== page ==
Is there anything more polarizing thna genetically-modified crops? Proponents note that the GMO traits allow farm products to be perfected and grown even in the most adverse conditions, while those against the production technique cite health and environmental hazards. Although there is still no clear consensus, at least one Colorado county is taking a stand.
Boulder County in Colorado will proceed with a policy and plan that will phase out the growing of genetically-modified corn and sugar beets on county-owned farmland following a 2-1 county commissioners vote. The plan will allow for tenant farmers to continue planting GMO corn on county-owned fields through the end of 2019, and GMO sugar beets will be phased out by 2021, reported The Times-Call (Nov. 30).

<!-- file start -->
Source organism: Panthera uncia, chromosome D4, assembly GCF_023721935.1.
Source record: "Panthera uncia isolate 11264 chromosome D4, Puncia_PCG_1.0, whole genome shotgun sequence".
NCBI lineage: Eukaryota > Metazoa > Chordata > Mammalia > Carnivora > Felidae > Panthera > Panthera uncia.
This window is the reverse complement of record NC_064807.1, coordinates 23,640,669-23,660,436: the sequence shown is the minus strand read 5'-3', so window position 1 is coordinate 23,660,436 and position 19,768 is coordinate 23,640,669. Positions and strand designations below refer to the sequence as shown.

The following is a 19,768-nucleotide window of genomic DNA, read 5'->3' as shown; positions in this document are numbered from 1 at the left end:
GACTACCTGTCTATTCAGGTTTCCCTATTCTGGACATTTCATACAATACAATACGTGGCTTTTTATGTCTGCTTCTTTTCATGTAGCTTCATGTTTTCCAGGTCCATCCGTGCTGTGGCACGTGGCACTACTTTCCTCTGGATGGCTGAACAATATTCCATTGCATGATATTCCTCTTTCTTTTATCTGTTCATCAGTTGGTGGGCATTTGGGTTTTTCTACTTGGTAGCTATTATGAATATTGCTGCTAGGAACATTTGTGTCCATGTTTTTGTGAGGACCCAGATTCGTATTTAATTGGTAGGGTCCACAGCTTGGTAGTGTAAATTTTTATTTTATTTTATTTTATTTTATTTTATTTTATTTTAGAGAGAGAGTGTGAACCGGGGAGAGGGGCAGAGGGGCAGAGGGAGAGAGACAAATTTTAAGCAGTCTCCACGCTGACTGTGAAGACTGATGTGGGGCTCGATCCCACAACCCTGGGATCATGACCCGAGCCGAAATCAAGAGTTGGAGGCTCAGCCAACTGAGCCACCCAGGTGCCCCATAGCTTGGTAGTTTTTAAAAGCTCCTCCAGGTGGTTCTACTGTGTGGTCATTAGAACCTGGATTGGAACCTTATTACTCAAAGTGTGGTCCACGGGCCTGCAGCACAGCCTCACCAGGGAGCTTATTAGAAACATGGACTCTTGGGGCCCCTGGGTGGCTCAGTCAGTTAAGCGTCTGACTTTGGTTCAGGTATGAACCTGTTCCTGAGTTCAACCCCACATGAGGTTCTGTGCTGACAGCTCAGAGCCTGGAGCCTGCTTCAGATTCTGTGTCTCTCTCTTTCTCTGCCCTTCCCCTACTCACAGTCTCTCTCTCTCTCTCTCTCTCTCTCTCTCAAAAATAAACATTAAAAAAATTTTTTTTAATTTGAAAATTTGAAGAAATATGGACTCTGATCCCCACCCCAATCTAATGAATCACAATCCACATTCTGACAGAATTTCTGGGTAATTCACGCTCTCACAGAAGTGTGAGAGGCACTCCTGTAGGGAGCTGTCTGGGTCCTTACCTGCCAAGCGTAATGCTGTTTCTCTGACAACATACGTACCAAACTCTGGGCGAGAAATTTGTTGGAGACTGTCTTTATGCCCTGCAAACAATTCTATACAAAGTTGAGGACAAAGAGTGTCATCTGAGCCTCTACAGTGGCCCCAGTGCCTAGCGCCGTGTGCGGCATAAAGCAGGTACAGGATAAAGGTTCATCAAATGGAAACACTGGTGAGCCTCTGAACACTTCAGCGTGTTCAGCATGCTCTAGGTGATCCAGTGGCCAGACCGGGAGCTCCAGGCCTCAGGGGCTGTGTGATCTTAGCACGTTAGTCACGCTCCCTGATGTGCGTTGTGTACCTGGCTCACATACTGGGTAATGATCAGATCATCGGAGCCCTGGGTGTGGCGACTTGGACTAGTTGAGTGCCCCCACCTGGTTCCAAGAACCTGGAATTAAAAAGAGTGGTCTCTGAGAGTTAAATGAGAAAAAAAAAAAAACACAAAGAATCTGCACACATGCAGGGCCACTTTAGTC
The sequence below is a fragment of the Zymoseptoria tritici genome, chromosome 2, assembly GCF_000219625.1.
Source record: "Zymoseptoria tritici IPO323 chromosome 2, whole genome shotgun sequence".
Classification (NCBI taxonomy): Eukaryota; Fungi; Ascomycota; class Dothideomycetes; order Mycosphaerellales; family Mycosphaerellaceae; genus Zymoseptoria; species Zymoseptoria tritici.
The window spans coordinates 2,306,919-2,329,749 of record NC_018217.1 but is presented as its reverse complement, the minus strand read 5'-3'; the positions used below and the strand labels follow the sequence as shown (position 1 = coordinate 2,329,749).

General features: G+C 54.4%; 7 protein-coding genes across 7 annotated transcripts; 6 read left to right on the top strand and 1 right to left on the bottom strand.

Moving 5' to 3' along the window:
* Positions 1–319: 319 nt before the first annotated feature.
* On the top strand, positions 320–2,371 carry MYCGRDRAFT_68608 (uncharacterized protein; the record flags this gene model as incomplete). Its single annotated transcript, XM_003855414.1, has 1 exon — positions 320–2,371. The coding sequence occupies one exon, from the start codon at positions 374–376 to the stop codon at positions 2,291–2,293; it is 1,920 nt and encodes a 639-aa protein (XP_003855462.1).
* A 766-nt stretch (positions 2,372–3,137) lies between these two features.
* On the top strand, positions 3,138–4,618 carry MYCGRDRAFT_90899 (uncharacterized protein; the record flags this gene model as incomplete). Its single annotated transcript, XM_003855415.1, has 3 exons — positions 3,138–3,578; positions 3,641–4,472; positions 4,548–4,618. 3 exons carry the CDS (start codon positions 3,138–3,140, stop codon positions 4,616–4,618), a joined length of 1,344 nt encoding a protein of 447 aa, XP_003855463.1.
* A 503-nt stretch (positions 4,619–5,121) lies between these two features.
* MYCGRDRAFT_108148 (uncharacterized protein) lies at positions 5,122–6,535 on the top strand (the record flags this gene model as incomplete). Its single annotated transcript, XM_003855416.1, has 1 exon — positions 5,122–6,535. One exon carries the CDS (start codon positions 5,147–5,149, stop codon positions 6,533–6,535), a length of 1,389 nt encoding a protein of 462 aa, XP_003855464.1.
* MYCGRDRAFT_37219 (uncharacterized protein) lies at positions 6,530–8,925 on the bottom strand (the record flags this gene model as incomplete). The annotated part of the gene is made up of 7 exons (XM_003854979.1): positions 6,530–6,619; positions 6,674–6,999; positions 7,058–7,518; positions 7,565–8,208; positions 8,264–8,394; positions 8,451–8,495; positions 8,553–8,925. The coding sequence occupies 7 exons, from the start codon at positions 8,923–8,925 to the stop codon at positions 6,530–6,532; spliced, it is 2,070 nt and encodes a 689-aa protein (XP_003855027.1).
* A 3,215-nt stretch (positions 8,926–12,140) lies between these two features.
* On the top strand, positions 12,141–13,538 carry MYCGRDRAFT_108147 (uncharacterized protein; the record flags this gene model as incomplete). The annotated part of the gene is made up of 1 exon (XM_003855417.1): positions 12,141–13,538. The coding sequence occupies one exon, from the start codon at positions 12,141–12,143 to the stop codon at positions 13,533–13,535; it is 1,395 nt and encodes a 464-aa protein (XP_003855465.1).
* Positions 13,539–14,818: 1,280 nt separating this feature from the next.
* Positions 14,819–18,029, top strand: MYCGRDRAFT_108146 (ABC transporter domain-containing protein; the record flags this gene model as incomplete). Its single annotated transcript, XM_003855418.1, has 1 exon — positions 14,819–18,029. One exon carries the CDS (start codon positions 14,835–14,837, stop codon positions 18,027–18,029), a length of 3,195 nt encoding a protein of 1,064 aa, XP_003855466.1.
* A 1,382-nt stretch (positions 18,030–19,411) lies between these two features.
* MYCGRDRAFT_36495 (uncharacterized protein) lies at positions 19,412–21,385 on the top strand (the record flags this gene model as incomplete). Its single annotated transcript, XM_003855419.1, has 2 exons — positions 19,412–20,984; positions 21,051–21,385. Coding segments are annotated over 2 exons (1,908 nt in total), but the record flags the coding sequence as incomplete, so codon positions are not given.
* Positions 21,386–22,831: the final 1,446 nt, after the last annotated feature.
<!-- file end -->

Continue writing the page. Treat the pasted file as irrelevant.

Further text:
Many activists argued that without deadlines, government agencies would not do much to study the impact of GMO crops. They argued that the time frame would spur research into the crops to determine whether they were safe or not. Family farmers in the region argued that the research should be completed first; some argued that if the research determined it was safe to continue using GMO crops in year two of the three-year plan, it could be too late for many small farmers who had to go out of business.
It will be interesting to see whether or not the rules will remain in place considering recent developments in other states. In 2014, Honolulu, HI, passed a similar law to prohibit the cultivation of GMO crops. In June, the 9th U.S. District Court of Appeals declared that federal law overuled the law that banned GMO crops in Hawaii, Kauai and Maui counties, reported U.S. News & World Report (June 16).
Sonoma County, CA, also appears to be following suit. Voters in the county approved Measure M to ensure that GMO crops are not grown on unincorporated areas of the county. The measure was passed to protect the county's organic fields from cross-pollination, reported KQED Science (Nov. 10).